Mr. Ford is alluding to his recent on-set ankle fracture. He’s also quoting Han Solo’s famous boast. The Kessel Run “was an 18-parsec route used by smugglers to move glitterstim spice from Kessel to an area south of the Si’Klaata Cluster without getting caught by the Imperial ships that were guarding the movement of spice from Kessel’s mines,” it says here. Except a parsec is a unit of distance and not time so I still don’t get it.
Last November I bought the Eureka Entertainment/Masters of Cinema Bluray of Howard Hawks‘ Red River (’48). I mostly hated it — at best it looked unexceptional and too much of it was covered in Egyptian mosquito grain. Three days ago I bought Criterion’s Red River Bluray. I naturally expected it to be just as grainy as the Masters of Cinema version…how could it not be? No other video distributor has worn the grain badge more proudly or persistently than Criterion. Their devotion to grain structure (a high-falutin’ term that basically means “presence of digital mosquitoes”) has caused me much anguish over the years. Anyway, I popped in the Criterion Red River and…astonishing. It has next to no bothersome grain, and the images seem deeper, sharper, cleaner. By my sights it’s certainly more handsomely realized than the Masters of Cinema version. The details are delightful, magnificent. I’m genuinely surprised. Hats off to the Criterion team. Oh, and I didn’t like (and will never again watch) the somewhat shorter version which Walter Brennan narrates. I don’t care if Hawks preferred this version. I know what’s best.
In a 6.12 interview with Toronto Star critic Peter Howell, Clint Eastwood admits to being “amused that one of his more recent movies, Gran Torino, has spawned a catch praise that’s almost as popular as Dirty Harry’s ‘Go ahead, make my day!’ line from Sudden Impact. The line is ‘Get off my lawn!,’ barked by Eastwood’s grizzled Korean War vet Walt Kowalski in Gran Torino. “Yeah, I can’t control all that,” Eastwood says. “If it has that kind of impression, then it’s a compliment — a left-handed one, at least.”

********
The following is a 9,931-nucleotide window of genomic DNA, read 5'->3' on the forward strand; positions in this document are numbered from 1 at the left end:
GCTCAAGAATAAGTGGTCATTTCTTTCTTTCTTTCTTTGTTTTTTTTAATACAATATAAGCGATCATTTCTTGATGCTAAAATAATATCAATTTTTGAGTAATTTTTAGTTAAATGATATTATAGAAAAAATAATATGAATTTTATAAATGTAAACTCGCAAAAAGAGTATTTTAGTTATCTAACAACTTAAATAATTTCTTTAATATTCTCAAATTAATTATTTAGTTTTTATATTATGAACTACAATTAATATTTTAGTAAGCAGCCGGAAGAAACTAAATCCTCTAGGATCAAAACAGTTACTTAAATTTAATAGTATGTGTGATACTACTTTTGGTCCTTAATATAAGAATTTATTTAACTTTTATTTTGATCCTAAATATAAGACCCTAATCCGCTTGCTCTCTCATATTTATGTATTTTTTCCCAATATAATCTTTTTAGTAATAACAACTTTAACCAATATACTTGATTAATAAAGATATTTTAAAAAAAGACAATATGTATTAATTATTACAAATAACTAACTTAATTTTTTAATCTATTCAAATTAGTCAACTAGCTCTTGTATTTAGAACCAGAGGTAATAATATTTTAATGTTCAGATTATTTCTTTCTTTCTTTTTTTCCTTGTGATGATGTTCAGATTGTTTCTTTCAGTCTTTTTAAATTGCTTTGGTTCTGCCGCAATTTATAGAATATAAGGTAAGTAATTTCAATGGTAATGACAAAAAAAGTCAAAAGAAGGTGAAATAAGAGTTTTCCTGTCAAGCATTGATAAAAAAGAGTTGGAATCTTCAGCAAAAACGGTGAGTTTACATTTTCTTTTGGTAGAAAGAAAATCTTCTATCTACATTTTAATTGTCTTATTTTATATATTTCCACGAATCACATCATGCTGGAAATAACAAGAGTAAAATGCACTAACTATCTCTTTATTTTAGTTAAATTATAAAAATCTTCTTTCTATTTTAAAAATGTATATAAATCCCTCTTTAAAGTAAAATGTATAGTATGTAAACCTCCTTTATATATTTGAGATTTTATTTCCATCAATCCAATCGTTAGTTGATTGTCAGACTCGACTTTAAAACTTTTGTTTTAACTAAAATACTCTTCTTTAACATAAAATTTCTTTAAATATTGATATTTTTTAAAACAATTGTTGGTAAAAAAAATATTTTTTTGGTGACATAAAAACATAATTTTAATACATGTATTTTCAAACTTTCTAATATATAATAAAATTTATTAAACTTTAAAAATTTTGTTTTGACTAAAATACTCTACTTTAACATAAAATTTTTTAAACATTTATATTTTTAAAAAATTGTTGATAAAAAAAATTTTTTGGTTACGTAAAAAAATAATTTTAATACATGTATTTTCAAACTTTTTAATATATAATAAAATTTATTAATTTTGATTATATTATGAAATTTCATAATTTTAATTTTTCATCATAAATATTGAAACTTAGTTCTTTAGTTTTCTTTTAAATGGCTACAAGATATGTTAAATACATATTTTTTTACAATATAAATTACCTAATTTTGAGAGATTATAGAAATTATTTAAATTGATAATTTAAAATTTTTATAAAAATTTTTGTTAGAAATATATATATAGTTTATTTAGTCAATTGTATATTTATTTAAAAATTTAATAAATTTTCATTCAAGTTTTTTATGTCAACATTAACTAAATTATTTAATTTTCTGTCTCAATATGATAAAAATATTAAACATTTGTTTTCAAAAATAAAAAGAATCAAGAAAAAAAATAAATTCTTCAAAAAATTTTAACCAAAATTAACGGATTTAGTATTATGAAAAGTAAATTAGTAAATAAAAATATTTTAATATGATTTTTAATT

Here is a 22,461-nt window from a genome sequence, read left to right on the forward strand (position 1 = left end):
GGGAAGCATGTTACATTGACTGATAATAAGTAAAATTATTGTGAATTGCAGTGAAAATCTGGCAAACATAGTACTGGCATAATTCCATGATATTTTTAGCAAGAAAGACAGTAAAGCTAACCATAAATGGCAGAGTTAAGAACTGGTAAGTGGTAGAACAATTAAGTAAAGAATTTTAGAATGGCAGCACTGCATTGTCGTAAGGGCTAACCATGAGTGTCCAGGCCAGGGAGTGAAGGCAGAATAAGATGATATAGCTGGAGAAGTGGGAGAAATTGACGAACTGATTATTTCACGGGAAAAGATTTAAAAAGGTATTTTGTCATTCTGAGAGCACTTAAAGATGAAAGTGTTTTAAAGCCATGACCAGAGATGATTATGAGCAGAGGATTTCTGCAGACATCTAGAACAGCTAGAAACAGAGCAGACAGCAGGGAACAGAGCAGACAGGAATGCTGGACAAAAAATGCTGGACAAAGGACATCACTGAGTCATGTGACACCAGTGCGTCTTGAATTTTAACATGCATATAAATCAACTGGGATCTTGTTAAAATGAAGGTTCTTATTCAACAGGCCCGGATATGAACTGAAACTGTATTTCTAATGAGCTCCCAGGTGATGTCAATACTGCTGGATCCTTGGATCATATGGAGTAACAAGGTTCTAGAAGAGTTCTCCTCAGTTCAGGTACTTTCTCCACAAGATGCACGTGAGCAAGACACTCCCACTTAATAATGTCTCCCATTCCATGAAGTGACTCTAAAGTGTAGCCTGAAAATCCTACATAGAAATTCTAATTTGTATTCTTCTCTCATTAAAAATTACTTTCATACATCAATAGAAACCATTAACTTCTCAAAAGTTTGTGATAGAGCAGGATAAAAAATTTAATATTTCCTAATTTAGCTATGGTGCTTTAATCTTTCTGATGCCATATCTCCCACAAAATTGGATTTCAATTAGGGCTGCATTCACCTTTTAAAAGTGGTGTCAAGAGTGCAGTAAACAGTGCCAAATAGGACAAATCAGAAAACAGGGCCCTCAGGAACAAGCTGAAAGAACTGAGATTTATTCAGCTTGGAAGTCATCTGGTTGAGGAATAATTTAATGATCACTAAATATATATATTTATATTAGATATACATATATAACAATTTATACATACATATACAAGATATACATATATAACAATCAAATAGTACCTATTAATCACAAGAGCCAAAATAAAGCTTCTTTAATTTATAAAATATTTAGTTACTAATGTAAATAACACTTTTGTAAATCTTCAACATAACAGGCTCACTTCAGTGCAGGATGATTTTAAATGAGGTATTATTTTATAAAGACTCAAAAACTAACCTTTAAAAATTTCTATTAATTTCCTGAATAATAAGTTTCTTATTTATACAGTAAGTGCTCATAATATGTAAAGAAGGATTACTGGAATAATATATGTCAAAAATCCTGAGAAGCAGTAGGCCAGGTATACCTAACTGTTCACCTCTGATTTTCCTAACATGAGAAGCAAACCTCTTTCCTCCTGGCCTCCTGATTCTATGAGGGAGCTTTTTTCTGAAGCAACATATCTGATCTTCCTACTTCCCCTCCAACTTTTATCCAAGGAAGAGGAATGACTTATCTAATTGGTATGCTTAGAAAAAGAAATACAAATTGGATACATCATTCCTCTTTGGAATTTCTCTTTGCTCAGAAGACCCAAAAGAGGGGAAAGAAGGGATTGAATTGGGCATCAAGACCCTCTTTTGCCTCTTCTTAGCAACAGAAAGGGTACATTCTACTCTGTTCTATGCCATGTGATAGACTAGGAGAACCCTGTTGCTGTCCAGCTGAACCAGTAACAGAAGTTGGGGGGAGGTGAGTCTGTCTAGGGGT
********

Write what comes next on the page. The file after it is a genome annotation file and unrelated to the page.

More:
About ten years ago a prominent director-actor told me that Eastwood was the source of another famous line — “Show me a beautiful woman and I’ll show you a guy who’s tired of fucking her.” Maybe not the original source but he said he’d heard it from Eastwood (or perhaps had been told Eastwood had said it) back in the ’70s or ’80s. I naturally believed him but now I’m thinking that line has probably been attributed all over the place so who knows?
In the following order, the Best 2014 Films That I’ve Seen Thus Far (regardless of forthcoming or undetermined release dates for those seen at Sundance, Berlin and Cannes) are as follows:
1. Andrey Zvyagintsev‘s Leviathan (hands down the best film I saw in Cannes and an almost certain contender for the 2014 Best Foreign Language Feature Oscar); 2. Steven Knight‘s Locke; 3. Damien Chazelle‘s Whiplash (Sundance); 4. Wes Anderson‘s The Grand Budapest Hotel; 5. Yann Demange‘s ’71 (Berlinale); 6. Paweł Pawlikowski‘s Ida (released in early May, Telluride/Toronto 2013); 7. Damian Szifron‘s Wild Tales (Cannes); 8. Bennett Miller‘s Foxcatcher (Cannes); 9. Doug Liman‘s Edge of Tomorrow; 10. Craig Johnson‘s The Skeleton Twins (Sundance); 11. Anthony and Joe Russo‘s Captain America: The Winter Soldier; 12. Jim Jarmusch‘s Only Lovers Left Alive; 13. Steve James‘ Life Itself; 14. Darren Aronfosky‘s Noah; 15. Richard Linklater‘s Boyhood; (15) Lynn Shelton‘s Laggies; (16) Hany Abu-Assad‘s Omar; (17) Chiemi Karasawa‘s Elaine Stritch: Shoot Me; (18) John Turturro‘s Fading Gigolo; (19) Charlie McDowell‘s The One I Love (Sundance), (20) John Ridley‘s Jimi — All Is By My Side (Toronto 2013/LAFF), (21) Rory Kennedy‘s Last Days In Vietnam, and (22) Chapman and Maclain Way‘s The Battered Bastards of Baseball (Sundance — Netflix in July).